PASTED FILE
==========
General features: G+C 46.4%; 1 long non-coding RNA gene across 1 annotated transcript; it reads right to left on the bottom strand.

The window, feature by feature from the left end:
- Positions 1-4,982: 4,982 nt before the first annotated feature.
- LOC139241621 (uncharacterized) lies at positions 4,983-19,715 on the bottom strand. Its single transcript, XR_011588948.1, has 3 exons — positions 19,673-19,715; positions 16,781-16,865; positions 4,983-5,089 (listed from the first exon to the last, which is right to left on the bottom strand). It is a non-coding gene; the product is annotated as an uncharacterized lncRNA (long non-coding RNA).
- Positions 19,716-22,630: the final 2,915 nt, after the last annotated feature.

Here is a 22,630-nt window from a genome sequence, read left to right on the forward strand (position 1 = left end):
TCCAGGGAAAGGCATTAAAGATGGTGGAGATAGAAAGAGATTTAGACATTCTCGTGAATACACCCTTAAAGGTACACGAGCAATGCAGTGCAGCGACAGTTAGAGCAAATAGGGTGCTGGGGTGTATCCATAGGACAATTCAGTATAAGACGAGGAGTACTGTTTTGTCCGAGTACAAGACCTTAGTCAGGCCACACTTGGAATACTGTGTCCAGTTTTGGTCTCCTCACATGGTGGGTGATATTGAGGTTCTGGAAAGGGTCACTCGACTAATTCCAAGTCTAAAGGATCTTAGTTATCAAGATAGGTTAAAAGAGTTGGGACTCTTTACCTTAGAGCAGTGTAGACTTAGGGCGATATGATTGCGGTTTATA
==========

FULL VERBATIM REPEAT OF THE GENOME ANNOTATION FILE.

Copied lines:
General features: G+C 46.4%; 1 long non-coding RNA gene across 1 annotated transcript; it reads right to left on the bottom strand.

The window, feature by feature from the left end:
- Positions 1-4,982: 4,982 nt before the first annotated feature.
- LOC139241621 (uncharacterized) lies at positions 4,983-19,715 on the bottom strand. Its single transcript, XR_011588948.1, has 3 exons — positions 19,673-19,715; positions 16,781-16,865; positions 4,983-5,089 (listed from the first exon to the last, which is right to left on the bottom strand). It is a non-coding gene; the product is annotated as an uncharacterized lncRNA (long non-coding RNA).
- Positions 19,716-22,630: the final 2,915 nt, after the last annotated feature.

Here is a 22,630-nt window from a genome sequence, read left to right on the forward strand (position 1 = left end):
TCCAGGGAAAGGCATTAAAGATGGTGGAGATAGAAAGAGATTTAGACATTCTCGTGAATACACCCTTAAAGGTACACGAGCAATGCAGTGCAGCGACAGTTAGAGCAAATAGGGTGCTGGGGTGTATCCATAGGACAATTCAGTATAAGACGAGGAGTACTGTTTTGTCCGAGTACAAGACCTTAGTCAGGCCACACTTGGAATACTGTGTCCAGTTTTGGTCTCCTCACATGGTGGGTGATATTGAGGTTCTGGAAAGGGTCACTCGACTAATTCCAAGTCTAAAGGATCTTAGTTATCAAGATAGGTTAAAAGAGTTGGGACTCTTTACCTTAGAGCAGTGTAGACTTAGGGCGATATGATTGCGGTTTATA